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Inicio Annals of Hepatology Clinical Analysis of Polyethylene Glycol Interferon-α Treatment in 155 Hepatiti...
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Vol. 16. Issue 6.
Pages 888-892 (November - December 2017)
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Vol. 16. Issue 6.
Pages 888-892 (November - December 2017)
DOI: 10.5604/01.3001.0010.5279
Open Access
Clinical Analysis of Polyethylene Glycol Interferon-α Treatment in 155 Hepatitis B e Antigen (HBeAg)-Positive Chronic Hepatitis B (CHB) Patients
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Xin Luo, Ji-Xian Yu
Corresponding author
jixianyudoc@163.com

Correspondence and reprint request:
, Lei Xie, Wen-Jun Ma, Li-Hong Wang
Department of Hepatology, Xixi Hospital of Hangzhou, Hangzhou, China
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Tables (3)
Table 1. Comparison of baseline in two groups.
Table 2. Response in patients in these two groups at the 48th week of treatment.
Table 3. Response situations in patients in these two groups at the 48th week after drug withdrawal.
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Abstract
Purpose

This study aims to investigate the antiviral effect of polyethylene glycol (PEG)-interferon α-2a and PEG-interferon α-2b treatment on hepatitis B e antigen (HBeAg)-positive chronic hepatitis B (CHB) at the 48th week of treatment and the 24th and 48th week after withdrawal, in order to provide guidance on the antiviral treatment of HBeAg-positive CHB patients.

Material and methods

Antiviral treatment was performed on 155 HBeAg-positive CHB patients. Among these patients, 66 patients received PEG-interferon α-2a treatment and 89 patients received PEG-interferon α-2b treatment; and these treatments were administered by subcutaneous injection, once per week, which lasted for 48 weeks. Other antiviral and hepatoprotective drugs were not used during the treatment.

Results

At the 48th week of treatment, ALT recovery rate, HBsAg seroconversion rate, HBeAg seroconversion rate and HBV DNA titers dropped below 200 IU/mL rate were 69.7%, 6.1%, 27.3% and 50.0%, respectively, in the PEG-interferon α-2a group; and were 70.8%, 6.7%, 33.7% and 62.9%, respectively, in the PEG-interferon α-2b group. At the 24th and 48th week of follow-up after withdrawal, HBsAg seroconversion rate in these two groups did not change; and HBeAg seroconversion rate further increased. Furthermore, HBV DNA revealed a low recurrence rate. The difference between these two groups was not significantly significant.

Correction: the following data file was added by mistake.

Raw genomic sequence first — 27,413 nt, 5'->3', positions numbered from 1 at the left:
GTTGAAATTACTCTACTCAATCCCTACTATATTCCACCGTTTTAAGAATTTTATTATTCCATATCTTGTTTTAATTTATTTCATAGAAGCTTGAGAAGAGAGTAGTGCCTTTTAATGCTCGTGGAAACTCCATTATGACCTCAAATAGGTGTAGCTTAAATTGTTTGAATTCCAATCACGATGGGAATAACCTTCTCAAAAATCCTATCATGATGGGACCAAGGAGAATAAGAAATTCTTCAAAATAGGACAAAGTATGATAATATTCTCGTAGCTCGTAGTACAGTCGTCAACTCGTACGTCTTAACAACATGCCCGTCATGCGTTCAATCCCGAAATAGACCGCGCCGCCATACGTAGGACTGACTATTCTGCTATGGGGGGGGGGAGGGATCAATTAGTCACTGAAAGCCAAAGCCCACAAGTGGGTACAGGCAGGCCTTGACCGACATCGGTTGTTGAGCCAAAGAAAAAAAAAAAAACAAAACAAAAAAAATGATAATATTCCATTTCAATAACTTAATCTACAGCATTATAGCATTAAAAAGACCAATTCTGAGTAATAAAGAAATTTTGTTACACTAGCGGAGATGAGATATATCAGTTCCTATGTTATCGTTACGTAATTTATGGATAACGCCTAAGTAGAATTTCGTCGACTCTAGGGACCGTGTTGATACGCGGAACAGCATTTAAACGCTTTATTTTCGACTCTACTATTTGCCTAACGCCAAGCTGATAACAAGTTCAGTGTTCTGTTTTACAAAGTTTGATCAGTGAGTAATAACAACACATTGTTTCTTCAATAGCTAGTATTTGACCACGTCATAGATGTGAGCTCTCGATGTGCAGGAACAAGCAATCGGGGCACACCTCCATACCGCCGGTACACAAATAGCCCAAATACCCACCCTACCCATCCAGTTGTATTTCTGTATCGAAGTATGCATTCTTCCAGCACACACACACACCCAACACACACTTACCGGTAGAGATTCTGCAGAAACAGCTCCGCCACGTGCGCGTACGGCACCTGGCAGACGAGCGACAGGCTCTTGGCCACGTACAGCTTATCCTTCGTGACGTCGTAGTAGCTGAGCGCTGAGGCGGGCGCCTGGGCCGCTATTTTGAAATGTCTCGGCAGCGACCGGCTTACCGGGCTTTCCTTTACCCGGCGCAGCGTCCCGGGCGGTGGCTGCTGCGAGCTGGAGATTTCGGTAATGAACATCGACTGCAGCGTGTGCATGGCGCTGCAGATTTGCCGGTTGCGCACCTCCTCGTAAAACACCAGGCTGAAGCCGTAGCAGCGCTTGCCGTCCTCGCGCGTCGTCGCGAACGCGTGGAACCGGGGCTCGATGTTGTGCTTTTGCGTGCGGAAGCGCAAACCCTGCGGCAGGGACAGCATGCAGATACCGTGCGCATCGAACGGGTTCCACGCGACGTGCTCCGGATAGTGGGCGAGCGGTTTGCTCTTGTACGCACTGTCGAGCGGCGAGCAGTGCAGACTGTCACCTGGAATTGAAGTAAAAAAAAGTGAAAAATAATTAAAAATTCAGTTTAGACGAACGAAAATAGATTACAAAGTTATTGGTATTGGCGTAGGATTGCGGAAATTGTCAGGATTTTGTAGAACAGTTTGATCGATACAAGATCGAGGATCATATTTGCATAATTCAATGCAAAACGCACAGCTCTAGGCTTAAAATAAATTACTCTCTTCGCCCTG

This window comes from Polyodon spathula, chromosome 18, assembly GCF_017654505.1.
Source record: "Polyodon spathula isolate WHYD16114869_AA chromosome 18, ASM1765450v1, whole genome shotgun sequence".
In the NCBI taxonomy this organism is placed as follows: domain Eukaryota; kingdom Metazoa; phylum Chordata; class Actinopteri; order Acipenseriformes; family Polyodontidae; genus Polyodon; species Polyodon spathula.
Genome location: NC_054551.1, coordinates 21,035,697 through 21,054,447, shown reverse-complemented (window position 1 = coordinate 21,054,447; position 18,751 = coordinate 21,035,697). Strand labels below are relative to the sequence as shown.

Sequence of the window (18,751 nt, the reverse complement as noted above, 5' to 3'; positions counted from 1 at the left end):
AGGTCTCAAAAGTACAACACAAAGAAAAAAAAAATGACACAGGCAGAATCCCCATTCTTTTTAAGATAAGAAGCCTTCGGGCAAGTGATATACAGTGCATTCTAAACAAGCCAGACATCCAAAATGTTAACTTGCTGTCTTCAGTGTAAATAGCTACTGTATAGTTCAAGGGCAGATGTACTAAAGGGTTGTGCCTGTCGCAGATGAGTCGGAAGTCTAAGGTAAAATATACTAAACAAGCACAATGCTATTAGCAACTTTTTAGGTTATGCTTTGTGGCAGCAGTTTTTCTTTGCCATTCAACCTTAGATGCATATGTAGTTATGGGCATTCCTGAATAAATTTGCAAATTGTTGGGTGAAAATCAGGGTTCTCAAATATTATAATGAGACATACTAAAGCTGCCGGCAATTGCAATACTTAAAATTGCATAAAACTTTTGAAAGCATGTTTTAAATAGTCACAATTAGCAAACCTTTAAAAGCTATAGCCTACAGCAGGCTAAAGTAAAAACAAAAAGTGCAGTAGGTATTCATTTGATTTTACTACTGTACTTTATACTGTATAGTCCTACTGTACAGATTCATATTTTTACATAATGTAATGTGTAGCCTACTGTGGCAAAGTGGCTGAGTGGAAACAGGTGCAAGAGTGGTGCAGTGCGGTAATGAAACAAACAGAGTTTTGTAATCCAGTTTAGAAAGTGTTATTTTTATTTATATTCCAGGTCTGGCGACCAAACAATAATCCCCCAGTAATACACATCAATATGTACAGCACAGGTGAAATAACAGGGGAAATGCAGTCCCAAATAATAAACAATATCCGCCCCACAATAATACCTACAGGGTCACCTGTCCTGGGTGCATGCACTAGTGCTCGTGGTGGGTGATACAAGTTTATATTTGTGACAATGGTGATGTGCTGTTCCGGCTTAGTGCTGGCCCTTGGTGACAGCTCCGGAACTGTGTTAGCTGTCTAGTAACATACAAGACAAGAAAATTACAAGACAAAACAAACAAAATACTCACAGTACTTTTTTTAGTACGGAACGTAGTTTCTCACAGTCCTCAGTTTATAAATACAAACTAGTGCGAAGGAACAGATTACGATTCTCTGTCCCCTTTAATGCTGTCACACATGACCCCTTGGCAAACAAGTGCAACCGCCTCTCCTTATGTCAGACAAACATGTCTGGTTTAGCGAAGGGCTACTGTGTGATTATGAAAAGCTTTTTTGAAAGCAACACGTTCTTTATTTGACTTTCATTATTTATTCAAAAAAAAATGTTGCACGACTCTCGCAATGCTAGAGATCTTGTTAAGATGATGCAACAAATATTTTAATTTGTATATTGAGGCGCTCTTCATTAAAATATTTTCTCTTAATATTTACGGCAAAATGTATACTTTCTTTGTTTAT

Conclusions

PEG-interferon α-2a and PEG-interferon α-2b are effective antiviral drugs for the treatment of HBeAg-positive CHB, which has a HBsAg seroconversion rate of more than 5%. Furthermore, this sustained response effect was maintained at the 24th and 48th week of follow-up after withdrawal.

Keywords:
CHB
Antiviral effect
PEG interferon-α
Full Text
Introduction

CHB remains a global public health problem,1-3 and China currently has the largest number of individuals infected with hepatitis B virus (HBV) in the world. Clinical reports4 have revealed that CHB patients do not generally manifest any specific symptom. However, the incidence of liver cirrhosis and liver cancer remains high, and is considered a serious threat to the life and health of patients. At present, there is currently no existing drug that can thoroughly cure hepatitis B.5-7 As pointed out by the 2010 Guidelines for the Prevention and Treatment of CHB,8 if CHB patients in the active phase show indications, standard anti-HBV treatment should be performed. This treatment includes interfer-on and nucleoside drugs. Furthermore, based on the guidelines of the American Association for the Study of Liver Diseases (AASLD), PEG-interferon α is recommended as the first-choice drug when taking into account the long-term nature of antiviral therapy and the risk of drug-resistance in long-term treatment.9 In this study, we retrospectively investigated the antiviral effect of PEG-interferon α-2a and PEG-interferon α-2b for treating HBeAg-positive CHB, in order to provide guidance on antiviral treatment for HBeAg positive CHB patients.

Materials and MethodsStudy subjects

A total of 155 HBeAg-positive CHB patients in the outpatient or inpatient of our hospital from January 2011 to June 2012 were enrolled according to the following criteria:

  • Antiviral treatment: Positive HBeAg patients, HBV DNA >20,000IU/mL; ALT Continuous Elevation >2 × ULN (more than 3 months) and <10 x ULN, serum total bilirubin < 2 x ULN.

  • Patients who never used anti-HBV drugs.

  • Age: 8-50 years old.

  • Patients who are willing to use peg-IFN cc-2a or PEG-interferon cc-2b and signed informed content.